On this episode we discuss the legal theory of the origins of American empire. Stephen Wertheim, Deputy Director of Research and Policy at the Quincy Institute for Responsible Statecraft, and Afroditi Giovanopoulou, PhD Candidate at Columbia University, join us to discuss their recent works on this subject and debate the role law played in U.S. efforts to reshape the postwar global order.
Wertheim’s book, Tomorrow the World: The Birth of U.S. Global Supremacy, discusses intellectual developments during the crucial period before and during World War II when the U.S. decided to “extend its form of law and order to the globe and back it at gunpoint.” Rather than a dispute between internationalists and isolationists, Wertheim argues the period was marked by differences among those committed to an America playing a role in global affairs and a quick but radical shift toward American armed supremacy. Giovanopoulou’s article, “Pragmatic Legalism: Revisiting America’s Order After World War II,” argues that neither adherence to a norms-based international order nor realist dismissal of that project defined wartime and postwar efforts. Instead, the intellectual influence of legal realists and New Dealers led to a view of law as a tool rather than as a constraint, in reaction to the legal sensibilities of prewar foreign policy makers, who promoted the codification of international norms and the judicial resolution of international disputes.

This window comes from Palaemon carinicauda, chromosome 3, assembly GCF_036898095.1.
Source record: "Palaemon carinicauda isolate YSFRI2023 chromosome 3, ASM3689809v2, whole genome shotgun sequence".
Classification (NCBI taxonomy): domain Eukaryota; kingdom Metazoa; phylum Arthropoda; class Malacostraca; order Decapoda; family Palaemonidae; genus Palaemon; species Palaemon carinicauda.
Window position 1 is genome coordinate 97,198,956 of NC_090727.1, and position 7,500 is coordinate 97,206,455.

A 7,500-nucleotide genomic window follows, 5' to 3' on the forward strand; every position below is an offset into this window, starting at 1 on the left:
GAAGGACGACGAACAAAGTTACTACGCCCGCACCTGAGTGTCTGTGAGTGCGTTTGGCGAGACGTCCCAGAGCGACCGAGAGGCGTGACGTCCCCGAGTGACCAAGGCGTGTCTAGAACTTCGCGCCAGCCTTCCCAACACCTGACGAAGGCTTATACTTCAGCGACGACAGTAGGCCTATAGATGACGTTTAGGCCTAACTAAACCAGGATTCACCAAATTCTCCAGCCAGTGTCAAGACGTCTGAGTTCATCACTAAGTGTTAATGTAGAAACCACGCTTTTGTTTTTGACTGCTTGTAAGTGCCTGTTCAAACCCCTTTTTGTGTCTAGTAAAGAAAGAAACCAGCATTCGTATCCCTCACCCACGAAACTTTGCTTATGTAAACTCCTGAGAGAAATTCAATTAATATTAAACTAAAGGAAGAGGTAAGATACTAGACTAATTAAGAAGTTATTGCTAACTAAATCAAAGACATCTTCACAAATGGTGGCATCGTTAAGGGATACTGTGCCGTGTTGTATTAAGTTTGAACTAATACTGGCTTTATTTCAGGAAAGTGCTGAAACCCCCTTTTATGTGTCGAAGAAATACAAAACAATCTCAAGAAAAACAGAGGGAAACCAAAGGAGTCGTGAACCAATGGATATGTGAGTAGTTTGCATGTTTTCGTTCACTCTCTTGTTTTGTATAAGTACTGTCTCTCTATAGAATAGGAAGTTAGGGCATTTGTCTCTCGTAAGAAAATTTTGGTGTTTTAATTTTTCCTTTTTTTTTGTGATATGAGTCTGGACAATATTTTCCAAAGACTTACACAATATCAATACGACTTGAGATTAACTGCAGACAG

On our last episode of Season 2, Ian Ayres, professor of law and of professor of management at Yale University, and Frederick E. Vars, professor of law at the University of Alabama, join us to discuss their new book Weapon of Choice: Fighting Gun Violence While Respecting Gun Rights. In the book,...
On this week’s episode, Oona Hathaway, professor of law at Yale Law School, and Dr. Craig Jones, lecturer in political geography at Newcastle University, discuss their views on law’s role in war and national security. Professor Hathaway’s recent article, National Security Lawyering in the...